Negative Digits and How to Write Them

One of the bigger problems with writing balanced bases in general is that nobody agrees on how you are supposed to write those.

This page will detail my solutions for this problem that everyone should use starting right the unpa now because I will kill someone if I have to look at overlines for negative digits again.

Simply flip them upside down.

It breaks down if you hit 5 (difficult to differentiate from 2), 6 (9) or 8 (symmetrical) but, since senary just needs 1 2 3, using 3 2 1 is good enough.

This solution is not Unicode compatible: there's no upside-down 1 in Unicode at all, and the 2 and 3 that the dozenalists somehow sneaked there are incompatible with nearly every font. The example I used was a quick CSS trick, and (if this page loads correctly) the font I use on the entire site has dingbats reskinned to upside down numbers.

It is the best for handwriting though, especially if your 2 has a big loop.

The dingbats, ① ② ③. They are a bit ugly and clumsily sized, but they are also easy enough to tell apart from the positives, and most fonts actually have them. I got this idea from here, and have the dingbats on my copy-paste pins for ease of use.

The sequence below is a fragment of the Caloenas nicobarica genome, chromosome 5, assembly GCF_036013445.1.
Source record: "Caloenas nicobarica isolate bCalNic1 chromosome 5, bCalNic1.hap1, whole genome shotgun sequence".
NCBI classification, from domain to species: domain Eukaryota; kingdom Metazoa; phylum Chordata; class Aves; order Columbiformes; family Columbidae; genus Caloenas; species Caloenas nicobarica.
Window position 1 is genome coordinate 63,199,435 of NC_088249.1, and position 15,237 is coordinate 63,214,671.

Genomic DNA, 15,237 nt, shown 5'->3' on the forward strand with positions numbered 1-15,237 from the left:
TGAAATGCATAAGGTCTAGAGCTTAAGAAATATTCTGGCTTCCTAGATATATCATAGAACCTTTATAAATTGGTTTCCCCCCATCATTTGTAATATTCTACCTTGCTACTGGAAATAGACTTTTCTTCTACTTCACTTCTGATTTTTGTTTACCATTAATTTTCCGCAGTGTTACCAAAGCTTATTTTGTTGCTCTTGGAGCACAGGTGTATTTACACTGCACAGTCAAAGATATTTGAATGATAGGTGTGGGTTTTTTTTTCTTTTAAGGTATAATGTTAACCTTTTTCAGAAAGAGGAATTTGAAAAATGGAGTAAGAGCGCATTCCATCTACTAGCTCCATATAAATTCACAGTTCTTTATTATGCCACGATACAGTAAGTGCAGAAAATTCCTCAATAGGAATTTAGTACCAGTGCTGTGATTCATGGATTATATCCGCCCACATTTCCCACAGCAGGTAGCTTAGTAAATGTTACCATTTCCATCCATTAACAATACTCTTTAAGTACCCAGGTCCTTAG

Z = ①, Y = ② and X = ③.

It just made sense to use the end of the alphabet for negatives like how programmers use the beginning of the alphabet for the larger than ten numbers. Plus, hexasenary conversion gets smoother.

If you want to distance yourself from the indo-arabic numerals, however, I have made a simple nice looking system that I use sometimes:


Each digit has as many lines as it represents, with the positive numbers being vertical and the negative ones horizontal. This system breaks really quickly for larger bases but the small ones are nice. It also is probably a dyslexic hazard but there's nothing I can do without ruining the symmetry.

By the way, we use commas to separate the integer and fractional parts of our numbers (as per ISO recommendation, periods are allowed but discouraged) because we aren't madmen like the Dozenal Society and their semicolons. We separate every four digits with a space, since six to the fourth is quite close to ten to the third.